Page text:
Additional management includes clinical monitoring, cardiopulmonary support when needed, routine radiographic evaluation of disease progression (abdominal radiographs every 4-8 hours). Ultrasound may be used to evaluate/diagnose and may be able to detect pneumatosis intestinalis, portal venous gas, intraperitoneal gas, abnormal calibre of the bowel wall and lack of perfusion to the bowel. Vigilant monitoring of lab values is also a must and interventions may include transfusion of packed RBC to improve oxygen carrying capacity, and platelet and fresh frozen plasma transfusions to lessen the risk of hemorrhage (Thompson and Bizarro, 2008, p.
1232). However, 20–60% of neonates with NEC will require some type of surgical intervention (Thompson and Bizarro, 2008, p. 1232). Surgical intervention is indicated when the infant’s bowel has perforated, if there is evidence of necrotic bowel (such as fixed bowel loops, metabolic acidosis, disseminated intravascular coagulation, or septic shock), or if the infant’s condition worsens despite persistent medical management (Carter, 2007, p. 378). The goal for surgical treatment of NEC is to remove all necrotic bowel and preserve as much bowel length as possible (Yeo, 2006, p.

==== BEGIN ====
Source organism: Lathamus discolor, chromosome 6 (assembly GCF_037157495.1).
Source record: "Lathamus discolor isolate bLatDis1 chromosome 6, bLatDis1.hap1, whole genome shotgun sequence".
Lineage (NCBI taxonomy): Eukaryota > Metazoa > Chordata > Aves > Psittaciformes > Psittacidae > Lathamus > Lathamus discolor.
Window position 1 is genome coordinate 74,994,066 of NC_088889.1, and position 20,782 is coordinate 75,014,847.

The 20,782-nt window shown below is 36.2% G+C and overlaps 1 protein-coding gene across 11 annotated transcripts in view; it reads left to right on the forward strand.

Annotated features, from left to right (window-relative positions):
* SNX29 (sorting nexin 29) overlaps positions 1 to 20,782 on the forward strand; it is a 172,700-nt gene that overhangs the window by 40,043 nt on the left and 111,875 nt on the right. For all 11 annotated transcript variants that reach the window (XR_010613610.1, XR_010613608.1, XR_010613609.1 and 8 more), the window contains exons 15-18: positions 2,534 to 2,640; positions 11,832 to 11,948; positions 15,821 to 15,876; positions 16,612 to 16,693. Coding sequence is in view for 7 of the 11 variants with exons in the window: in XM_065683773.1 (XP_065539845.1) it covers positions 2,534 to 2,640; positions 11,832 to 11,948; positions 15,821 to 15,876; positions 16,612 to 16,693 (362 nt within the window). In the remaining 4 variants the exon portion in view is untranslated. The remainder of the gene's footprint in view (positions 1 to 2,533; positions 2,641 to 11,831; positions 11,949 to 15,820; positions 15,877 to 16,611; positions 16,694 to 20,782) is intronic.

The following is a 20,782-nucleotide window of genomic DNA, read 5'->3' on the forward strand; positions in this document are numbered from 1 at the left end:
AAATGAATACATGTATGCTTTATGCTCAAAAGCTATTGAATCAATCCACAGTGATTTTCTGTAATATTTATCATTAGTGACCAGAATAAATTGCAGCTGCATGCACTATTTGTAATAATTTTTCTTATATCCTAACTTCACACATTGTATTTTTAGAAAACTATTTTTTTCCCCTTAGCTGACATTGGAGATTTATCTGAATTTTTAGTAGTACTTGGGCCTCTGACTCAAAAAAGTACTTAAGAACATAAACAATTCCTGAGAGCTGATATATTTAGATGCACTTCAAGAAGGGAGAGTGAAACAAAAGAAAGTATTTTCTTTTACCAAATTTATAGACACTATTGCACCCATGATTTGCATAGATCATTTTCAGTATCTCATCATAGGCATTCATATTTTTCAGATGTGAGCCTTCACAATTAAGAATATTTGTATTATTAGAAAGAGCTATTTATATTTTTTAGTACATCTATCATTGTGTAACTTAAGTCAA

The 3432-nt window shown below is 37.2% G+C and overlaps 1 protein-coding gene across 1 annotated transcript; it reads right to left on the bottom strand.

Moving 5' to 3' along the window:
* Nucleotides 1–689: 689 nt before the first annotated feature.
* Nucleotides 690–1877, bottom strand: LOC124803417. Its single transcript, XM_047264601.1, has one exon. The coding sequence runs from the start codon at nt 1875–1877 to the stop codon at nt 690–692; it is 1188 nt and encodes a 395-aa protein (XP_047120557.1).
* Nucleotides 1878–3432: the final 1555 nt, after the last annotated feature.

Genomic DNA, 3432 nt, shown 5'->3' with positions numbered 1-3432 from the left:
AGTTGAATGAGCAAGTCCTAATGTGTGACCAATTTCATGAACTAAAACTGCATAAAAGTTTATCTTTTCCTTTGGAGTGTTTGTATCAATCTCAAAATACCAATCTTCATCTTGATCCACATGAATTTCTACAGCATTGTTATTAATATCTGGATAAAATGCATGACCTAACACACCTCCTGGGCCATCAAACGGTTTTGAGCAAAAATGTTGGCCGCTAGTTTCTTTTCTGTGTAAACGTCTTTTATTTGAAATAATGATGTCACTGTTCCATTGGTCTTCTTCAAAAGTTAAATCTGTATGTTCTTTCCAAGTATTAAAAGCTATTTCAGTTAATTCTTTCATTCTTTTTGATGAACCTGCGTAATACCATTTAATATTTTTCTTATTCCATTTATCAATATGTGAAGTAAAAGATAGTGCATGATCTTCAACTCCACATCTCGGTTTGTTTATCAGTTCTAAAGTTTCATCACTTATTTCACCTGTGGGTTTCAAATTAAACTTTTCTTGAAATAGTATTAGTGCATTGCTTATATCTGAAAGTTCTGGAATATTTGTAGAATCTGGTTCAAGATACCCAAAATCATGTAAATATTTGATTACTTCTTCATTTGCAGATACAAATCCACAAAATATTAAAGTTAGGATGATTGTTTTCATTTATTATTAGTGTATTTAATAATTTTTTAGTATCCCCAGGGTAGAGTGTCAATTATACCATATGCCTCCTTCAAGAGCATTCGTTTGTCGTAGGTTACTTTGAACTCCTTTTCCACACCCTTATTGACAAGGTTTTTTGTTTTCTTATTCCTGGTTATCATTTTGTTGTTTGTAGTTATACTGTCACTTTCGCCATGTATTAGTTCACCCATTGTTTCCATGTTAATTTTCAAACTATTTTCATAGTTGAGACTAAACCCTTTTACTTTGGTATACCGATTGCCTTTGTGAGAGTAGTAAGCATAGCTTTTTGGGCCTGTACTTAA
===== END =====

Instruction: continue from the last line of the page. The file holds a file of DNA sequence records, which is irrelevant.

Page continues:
48). Decision is usually affected instability, size and tolerance to procedure and anesthesia based on the knowledge that up to 50% of ELBW NEC may die (Thompson and Bizarro, 2008, p. 1233). For neonates with intestinal perforation, laparotomy is performed with resection of the necrosed portion of intestine and an ostomy. Some may elect to perform resection and primary anastomosis. In some situations, a second laparotomy may be performed to re-evaluate areas of intestine with questionable viability.
This ‘second look’ may occur at 24–48 hours after the initial procedure to verify that perfusion is adequate or to determine if that area has succumbed to necrosis and needs to be resected. The bowel may then be re-anastomozed several weeks after recovery (Thompson and Bizarro, 2008, p. 1233). Several known surgical techniques/methods are a) “patch, drain, and wait”; b) “clip and drop back”; and c) bowel transplantation (Yeo, 2006, p. 48-49). NEC however can be prevented.